On the contrary, such conquest means that the ocean could have led them anywhere on the pale blue dot we call Earth. People ventured in hope of coming across something they can call treasure. The first embodiment is as explained earlier, a land where one could call home and thrive. The second embodiment of such treasure is probably just as favourable to the monarch and merchants, though not to the ordinary Joe seeking to build a home. The latter, I am referring to the continent with unfamiliar geographic conditions, with hot and unbearable weather, with lethal diseases that invaded the body and killed the potential settlers. Think of South America, Asia, and Africa (with a few exceptions like Singapore and South Africa that diverted from the predicted path, though with good reasons that we will keep for later articles). These parts of the newly discovered continents then were deemed unfit for long-term residency and thus were primarily treated as goldmines to be extracted and left to their own device. In other words, the Europeans found it unsuitable for living, and consequently, under European’s control, the governing institutions that emerged in those regions were predominantly extractive institutions aiming at nothing but sucking dry the resources their colonies had to offer. Such institutions severely crippled the development of proper political and economic institutions later on. There are many reasons, but let us discuss just a couple for the sake of brevity.
First, unlike inclusive institutions, extractive institutions, just as the name suggests, favours the allocation of resources away from the majority to the hands of the minority group of elites. These top elites were the one that gained the most from the European masters in terms of arm support, financial and various other forms of aids to keep their authority and economic exclusivity intact. The elite would thus do their utmost to drain resources from the bottom and the middle as tributes to the Europeans.
Second, extractive institutions do not promote innovations and adoption of new ideas as these could potentially reverse the role and give more power to command resources to the mass. Extractive institutions resist change because change means unstable grip on power by the elite and monarch alike. For instance, the grant of patent (exclusive rights to commercialise one’s invention) to inventors in the United States have been a major force in destroying and re-creating power balance within the country (the so-called Creative Destruction). Simply put, since power is seen as the amount of resources at one’s command, those with great mind and executive skills are able to amass more resources and therefore more power. The new rich either co-exists or topples the old rich. The association of merchants (the new rich) as a result of industrial revolution, for instance, were able to seize a huge portion of control on politics and economy from the tight grip of the sovereign in England. This uncertainty was what the elite and monarch of the past feared the most. Extractive institutions the European masters installed in the regions of foreign climate to them (mostly hot regions) helped secure power for the top few by either eliminating or reducing to a large degree the risks mentioned.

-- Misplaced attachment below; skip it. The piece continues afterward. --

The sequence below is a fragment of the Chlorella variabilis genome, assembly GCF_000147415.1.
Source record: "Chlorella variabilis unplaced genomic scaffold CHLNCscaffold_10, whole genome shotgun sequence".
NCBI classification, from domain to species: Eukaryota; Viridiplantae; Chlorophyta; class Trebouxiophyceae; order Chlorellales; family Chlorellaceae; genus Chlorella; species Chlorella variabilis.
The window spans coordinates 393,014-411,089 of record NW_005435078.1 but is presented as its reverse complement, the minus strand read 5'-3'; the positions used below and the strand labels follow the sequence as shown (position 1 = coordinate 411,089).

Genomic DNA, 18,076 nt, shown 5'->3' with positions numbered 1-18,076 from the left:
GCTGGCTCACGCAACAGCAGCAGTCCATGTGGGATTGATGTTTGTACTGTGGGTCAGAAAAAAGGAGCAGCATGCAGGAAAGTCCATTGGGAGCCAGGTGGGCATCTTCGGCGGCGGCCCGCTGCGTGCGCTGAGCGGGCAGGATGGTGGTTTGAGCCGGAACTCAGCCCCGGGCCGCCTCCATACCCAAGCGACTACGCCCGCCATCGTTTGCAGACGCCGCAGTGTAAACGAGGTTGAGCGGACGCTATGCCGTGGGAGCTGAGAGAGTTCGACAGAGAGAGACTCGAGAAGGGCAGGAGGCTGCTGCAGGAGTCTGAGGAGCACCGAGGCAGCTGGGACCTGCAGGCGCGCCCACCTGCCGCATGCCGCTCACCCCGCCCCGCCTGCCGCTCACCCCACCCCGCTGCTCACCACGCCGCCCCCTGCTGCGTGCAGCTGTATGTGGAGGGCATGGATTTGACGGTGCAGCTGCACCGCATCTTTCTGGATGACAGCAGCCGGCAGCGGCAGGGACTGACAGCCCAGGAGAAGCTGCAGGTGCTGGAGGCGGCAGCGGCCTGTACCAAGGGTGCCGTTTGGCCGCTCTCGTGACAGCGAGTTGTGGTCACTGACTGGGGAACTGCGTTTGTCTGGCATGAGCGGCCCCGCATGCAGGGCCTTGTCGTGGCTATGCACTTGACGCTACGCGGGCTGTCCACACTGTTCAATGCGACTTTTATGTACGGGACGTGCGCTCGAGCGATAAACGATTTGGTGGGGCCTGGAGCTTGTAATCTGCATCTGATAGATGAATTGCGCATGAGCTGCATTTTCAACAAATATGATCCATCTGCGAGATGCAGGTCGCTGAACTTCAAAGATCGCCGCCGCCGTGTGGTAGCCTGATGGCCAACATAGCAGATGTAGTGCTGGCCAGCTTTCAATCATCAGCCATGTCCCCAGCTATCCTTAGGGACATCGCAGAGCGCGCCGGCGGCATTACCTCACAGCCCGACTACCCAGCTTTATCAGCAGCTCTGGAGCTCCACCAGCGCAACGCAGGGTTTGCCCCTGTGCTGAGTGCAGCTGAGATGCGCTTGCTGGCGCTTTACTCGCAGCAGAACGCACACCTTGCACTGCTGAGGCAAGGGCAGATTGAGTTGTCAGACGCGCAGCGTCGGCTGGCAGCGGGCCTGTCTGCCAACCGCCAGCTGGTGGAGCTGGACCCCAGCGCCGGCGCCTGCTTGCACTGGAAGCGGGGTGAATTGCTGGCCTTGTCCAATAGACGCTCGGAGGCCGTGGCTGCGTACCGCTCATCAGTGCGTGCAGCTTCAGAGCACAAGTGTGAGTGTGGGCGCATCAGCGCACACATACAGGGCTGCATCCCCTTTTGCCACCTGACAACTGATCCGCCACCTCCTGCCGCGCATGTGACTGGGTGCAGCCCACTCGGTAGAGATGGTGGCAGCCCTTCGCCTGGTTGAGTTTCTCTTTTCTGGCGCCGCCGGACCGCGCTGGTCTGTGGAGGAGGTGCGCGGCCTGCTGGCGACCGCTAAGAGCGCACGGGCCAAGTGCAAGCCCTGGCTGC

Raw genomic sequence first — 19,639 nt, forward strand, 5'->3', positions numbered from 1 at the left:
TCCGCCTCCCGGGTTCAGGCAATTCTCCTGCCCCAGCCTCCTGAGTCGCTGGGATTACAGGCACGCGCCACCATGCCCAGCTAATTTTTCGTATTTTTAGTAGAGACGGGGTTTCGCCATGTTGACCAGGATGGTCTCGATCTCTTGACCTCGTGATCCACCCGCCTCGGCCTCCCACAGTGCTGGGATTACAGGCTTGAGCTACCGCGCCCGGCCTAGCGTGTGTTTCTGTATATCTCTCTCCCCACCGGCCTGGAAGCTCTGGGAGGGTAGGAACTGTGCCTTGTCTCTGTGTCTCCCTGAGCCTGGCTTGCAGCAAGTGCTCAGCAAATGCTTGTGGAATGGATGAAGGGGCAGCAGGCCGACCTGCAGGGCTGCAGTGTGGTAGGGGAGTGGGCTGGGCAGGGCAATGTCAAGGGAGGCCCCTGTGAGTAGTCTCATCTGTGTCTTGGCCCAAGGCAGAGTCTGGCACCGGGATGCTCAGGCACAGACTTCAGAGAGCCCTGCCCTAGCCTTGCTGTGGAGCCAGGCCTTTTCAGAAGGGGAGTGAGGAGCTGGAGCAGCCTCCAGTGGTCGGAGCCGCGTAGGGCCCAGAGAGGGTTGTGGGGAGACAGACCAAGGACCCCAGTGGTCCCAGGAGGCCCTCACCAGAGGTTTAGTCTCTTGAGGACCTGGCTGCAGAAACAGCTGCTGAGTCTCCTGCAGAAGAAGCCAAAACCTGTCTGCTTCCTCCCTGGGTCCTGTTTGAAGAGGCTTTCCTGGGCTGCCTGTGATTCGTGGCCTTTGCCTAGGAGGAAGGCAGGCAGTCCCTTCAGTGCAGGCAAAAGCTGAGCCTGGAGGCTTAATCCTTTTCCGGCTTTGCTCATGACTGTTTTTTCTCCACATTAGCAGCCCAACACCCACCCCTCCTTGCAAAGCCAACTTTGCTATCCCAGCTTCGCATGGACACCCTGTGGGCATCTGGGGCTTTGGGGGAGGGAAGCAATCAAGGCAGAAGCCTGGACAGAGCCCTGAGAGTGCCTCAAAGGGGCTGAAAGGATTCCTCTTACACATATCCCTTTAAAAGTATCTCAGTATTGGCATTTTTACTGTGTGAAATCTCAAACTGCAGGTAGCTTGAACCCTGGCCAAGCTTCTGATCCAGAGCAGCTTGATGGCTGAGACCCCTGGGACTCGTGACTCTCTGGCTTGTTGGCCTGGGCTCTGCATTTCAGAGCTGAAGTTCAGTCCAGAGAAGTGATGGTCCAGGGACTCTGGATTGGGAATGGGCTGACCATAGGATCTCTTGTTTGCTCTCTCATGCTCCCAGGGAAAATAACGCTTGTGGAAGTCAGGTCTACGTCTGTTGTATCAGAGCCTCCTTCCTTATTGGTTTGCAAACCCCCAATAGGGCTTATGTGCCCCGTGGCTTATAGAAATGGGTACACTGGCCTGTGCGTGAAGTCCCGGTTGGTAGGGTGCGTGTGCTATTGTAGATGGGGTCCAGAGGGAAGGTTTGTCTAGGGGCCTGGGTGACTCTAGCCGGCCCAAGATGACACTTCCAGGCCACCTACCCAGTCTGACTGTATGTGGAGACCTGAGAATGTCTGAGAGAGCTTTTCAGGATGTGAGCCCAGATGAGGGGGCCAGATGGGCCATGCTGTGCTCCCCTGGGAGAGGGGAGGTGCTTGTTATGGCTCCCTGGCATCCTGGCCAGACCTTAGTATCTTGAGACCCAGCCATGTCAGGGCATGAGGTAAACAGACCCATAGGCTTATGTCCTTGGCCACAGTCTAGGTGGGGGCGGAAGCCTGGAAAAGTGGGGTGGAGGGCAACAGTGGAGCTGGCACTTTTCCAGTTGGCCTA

Poverty has always been a deep-rooted challenge in many parts of the world. As a society, we have grown considerably and our ingenuity in countering poverty issues deserves commendation. The room for improvement, however, is still taking up a lot of space. Cost-effectiveness is still an issue in many designs of policies. There are countless approaches to refine our methods, but one major improvement to be made is to educate as many people (policy makers, development agents, students, and non-experts alike) as possible about poverty, and the best way to do that is to first paint a clear picture of poverty from all different angles. That is to understand that poverty is not inherent, but at the same time, not every poor family should be blamed for their predicament. There are times when upgrading the capacity of people proves to be an effective channel to alleviating poverty, but there are also times when solving the innate disadvantages they face constitutes a better and more efficient approach. Of course, these solutions can be anything ranging from correcting institutional efficacy to teaching people to adapt to unfavourable geographic conditions. Clearly, the story does not end here, but I doubt many will persevere to reach the end of this article. For now, I shall tidy up my writing. Still, if you have endured through laborious reading till the end, then I thank you and I hope you find this article interesting and educating. In the next episode, we will talk more about poverty and other issues related to it including Hyperbolic Discounting.